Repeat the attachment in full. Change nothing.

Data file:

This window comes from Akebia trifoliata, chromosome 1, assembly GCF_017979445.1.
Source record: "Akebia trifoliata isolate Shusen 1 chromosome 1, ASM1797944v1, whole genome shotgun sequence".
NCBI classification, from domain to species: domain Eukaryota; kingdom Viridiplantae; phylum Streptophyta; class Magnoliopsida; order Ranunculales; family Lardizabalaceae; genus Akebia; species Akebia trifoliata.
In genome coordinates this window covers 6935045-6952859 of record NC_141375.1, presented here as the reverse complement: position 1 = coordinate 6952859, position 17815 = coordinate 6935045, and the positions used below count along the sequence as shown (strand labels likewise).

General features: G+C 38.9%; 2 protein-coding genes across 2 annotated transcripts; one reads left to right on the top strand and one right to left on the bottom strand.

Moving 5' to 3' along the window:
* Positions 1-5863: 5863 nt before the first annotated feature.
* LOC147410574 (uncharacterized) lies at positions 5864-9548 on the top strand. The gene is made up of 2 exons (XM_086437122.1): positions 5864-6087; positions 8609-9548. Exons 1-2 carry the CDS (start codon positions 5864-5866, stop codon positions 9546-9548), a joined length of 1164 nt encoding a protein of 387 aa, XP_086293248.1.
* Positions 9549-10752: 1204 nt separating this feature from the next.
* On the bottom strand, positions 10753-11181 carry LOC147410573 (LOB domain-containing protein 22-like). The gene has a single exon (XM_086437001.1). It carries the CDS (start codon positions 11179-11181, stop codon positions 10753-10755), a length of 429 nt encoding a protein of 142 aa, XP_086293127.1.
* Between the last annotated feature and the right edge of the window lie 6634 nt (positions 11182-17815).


This window comes from Akebia trifoliata, chromosome 1, assembly GCF_017979445.1.
Source record: "Akebia trifoliata isolate Shusen 1 chromosome 1, ASM1797944v1, whole genome shotgun sequence".
NCBI classification, from domain to species: domain Eukaryota; kingdom Viridiplantae; phylum Streptophyta; class Magnoliopsida; order Ranunculales; family Lardizabalaceae; genus Akebia; species Akebia trifoliata.
In genome coordinates this window covers 6935045-6952859 of record NC_141375.1, presented here as the reverse complement: position 1 = coordinate 6952859, position 17815 = coordinate 6935045, and the positions used below count along the sequence as shown (strand labels likewise).

General features: G+C 38.9%; 2 protein-coding genes across 2 annotated transcripts; one reads left to right on the top strand and one right to left on the bottom strand.

Moving 5' to 3' along the window:
* Positions 1-5863: 5863 nt before the first annotated feature.
* LOC147410574 (uncharacterized) lies at positions 5864-9548 on the top strand. The gene is made up of 2 exons (XM_086437122.1): positions 5864-6087; positions 8609-9548. Exons 1-2 carry the CDS (start codon positions 5864-5866, stop codon positions 9546-9548), a joined length of 1164 nt encoding a protein of 387 aa, XP_086293248.1.
* Positions 9549-10752: 1204 nt separating this feature from the next.
* On the bottom strand, positions 10753-11181 carry LOC147410573 (LOB domain-containing protein 22-like). The gene has a single exon (XM_086437001.1). It carries the CDS (start codon positions 11179-11181, stop codon positions 10753-10755), a length of 429 nt encoding a protein of 142 aa, XP_086293127.1.
* Between the last annotated feature and the right edge of the window lie 6634 nt (positions 11182-17815).